The opinion of the court was delivered by: LUONGO
In this lawsuit, plaintiff Milton Greenspun sought damages against three special agents of the Internal Revenue Service on the ground that the defendants violated his right to privacy by tape recording his public speeches. Defendants recorded plaintiff's speeches during their official investigation of plaintiff's tax protest activities during the summer of 1982. After removal of the action to this court and the filing of plaintiff's amended complaint, the government, acting on behalf of the defendants, filed a motion for summary judgment. By order dated November 25, 1983, 574 F. Supp. 1038. I granted the government's motion. Now before me is the government's petition for attorney's fees. For the reasons discussed below, the petition will be granted.
In American jurisprudence, the general rule regarding attorney's fees is that litigants pay their own expenses absent legislation or agreement to the contrary. Alyeska Pipeline Service Co. v. Wilderness Society, 421 U.S. 240, 257, 44 L. Ed. 2d 141, 95 S. Ct. 1612 (1975); Straub v. Vaisman and Company, Inc., 540 F.2d 591, 598-99 (3d Cir. 1976). There exists an exception to that rule, however, for cases in which a party acts "in bad faith, vexatiously, wantonly, or for oppressive reasons." Hall v. Cole, 412 U.S. 1, 5, 36 L. Ed. 2d 702, 93 S. Ct. 1943 (1973). In such cases, the award of fees is punitive in nature. Straub, 540 F.2d at 599.
In the case at bar, I find that plaintiff's conduct was vexatious, oppressive, and in bad faith. Hall v. Cole, supra. An award of attorney's fees is therefore justified. In essence, the claim asserted by plaintiff had no basis in state or federal law, and, as plaintiff's litigation tactics made clear, his design in bringing this suit was vexatious. See Press v. McNeal, 568 F. Supp. 256, 258 (E.D. Pa. 1983), quoting Browning Debenture Holders' Committee v. Dasa Corporation, 560 F.2d 1078, 1088 (2d Cir. 1977) ("An action is brought in bad faith when the claim is entirely without color and has been asserted wantonly, for purposes of harassment or delay, or for other improper reasons." (emphasis added)).
Primarily, plaintiff's claim that defendant's surveillance of his tax protest activities violated his right to privacy was plainly without merit. As fully discussed in my decision granting the government's motion for summary judgment, neither state nor federal law protects an individual from disclosure of incriminating evidence voluntarily disclosed to a disloyal confidant. Slip. op. at 8-9. Similarly without foundation were plaintiff's claims under state and federal statutes regulating electronic surveillance. Slip. op. at 8.
More importantly for the purpose of the present motion, I find that plaintiff's conduct in bringing this suit was vexatious, and thus warrants an award of counsel fees.
Consideration of several aspects of plaintiff's behavior leads me to this conclusion: Most significantly, plaintiff filed this suit within weeks after agents Schlindwein and Patella testified at a " Starks hearing"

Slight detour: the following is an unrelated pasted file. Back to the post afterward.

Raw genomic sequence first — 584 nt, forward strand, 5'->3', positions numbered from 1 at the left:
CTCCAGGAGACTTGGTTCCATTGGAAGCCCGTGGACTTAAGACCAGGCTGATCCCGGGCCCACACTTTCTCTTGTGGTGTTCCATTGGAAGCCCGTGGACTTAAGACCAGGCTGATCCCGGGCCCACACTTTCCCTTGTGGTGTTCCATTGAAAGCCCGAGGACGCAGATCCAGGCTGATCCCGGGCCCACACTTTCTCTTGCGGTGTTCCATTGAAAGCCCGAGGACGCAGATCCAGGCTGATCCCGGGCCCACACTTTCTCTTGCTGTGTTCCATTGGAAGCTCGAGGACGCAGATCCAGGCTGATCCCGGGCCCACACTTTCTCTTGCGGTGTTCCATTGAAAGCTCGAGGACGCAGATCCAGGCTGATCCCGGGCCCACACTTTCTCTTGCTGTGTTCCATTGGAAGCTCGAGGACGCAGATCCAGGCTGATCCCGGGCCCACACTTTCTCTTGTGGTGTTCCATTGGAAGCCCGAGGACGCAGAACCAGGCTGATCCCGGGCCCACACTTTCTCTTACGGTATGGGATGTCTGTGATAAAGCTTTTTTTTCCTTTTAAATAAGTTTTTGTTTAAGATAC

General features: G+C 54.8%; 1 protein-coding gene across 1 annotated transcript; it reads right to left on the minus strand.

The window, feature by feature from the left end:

concerning the admissibility of the recordings of plaintiff's speeches in his criminal trial, and just six days before commencement of the trial at which the recordings were to be introduced against him. The timing of plaintiff's meritless complaint, read in light of his subsequent statement that he "requires that the named Defendants retain private counsel " to defend themselves (Plaintiff's Motion to Remand, 2 (emphasis in original)), cannot but lead to the conclusion that this suit was intended to exact retribution for defendants' role in his criminal prosecution.
Second, I am satisfied that plaintiff has not been candid in his written submissions in this lawsuit. Of primary concern here is plaintiff's amended complaint which stated that each defendant was sued "as an individual." (Plaintiff's Amended Complaint, paras. 2, 3, 4). This document was filed simultaneously with his motion to remand the case to state court in response to the government's removal of the case to federal court on the ground that defendants were being sued for actions taken under color of their federal offices. Notwithstanding the redacted allegations in his amended complaint, plaintiff quite apparently recognized that defendants had acted as IRS agents in conducting their surveillance. Plaintiff's original complaint specifically stated that defendants were IRS agents, and, indeed, named as defendants other unknown agents and employees of the IRS. (Complaint, para. 2-5). Plaintiff was also less than forthright in his original complaint, which characterized the IRS as a "commercial collection agency." (Complaint, para. 2-5). Plaintiff, through his motions and memoranda, demonstrated full knowledge of the name, location, and function of the IRS and its agents. In view of the generally sophisticated level of plaintiff's submissions to this court, plaintiff's refusal to recognize the official character of the IRS and its agents in his complaint and amended complaint simply does not permit the inference that plaintiff was genuinely mistaken as to the federal office of defendants or their employer.
In short, I find that plaintiff's claim was entirely without color and that it was filed for the purpose of punishing defendants for performance of their official duties. An award of counsel fees is therefore appropriate. Counsel for the defendants has submitted a sworn declaration that he spent 16.75 hours working on this case, and requests compensation at a rate of $53.00 per hour. I find both the number of hours worked and the rate of compensation requested reasonable, and I will therefore grant an award of counsel fees in the amount of $887.75.
This 18th day of January, 1984, it is hereby
ORDERED that Defendants' Petition for Attorney's Fees is GRANTED, and judgment is entered in favor of Defendants and against Plaintiff Milton ...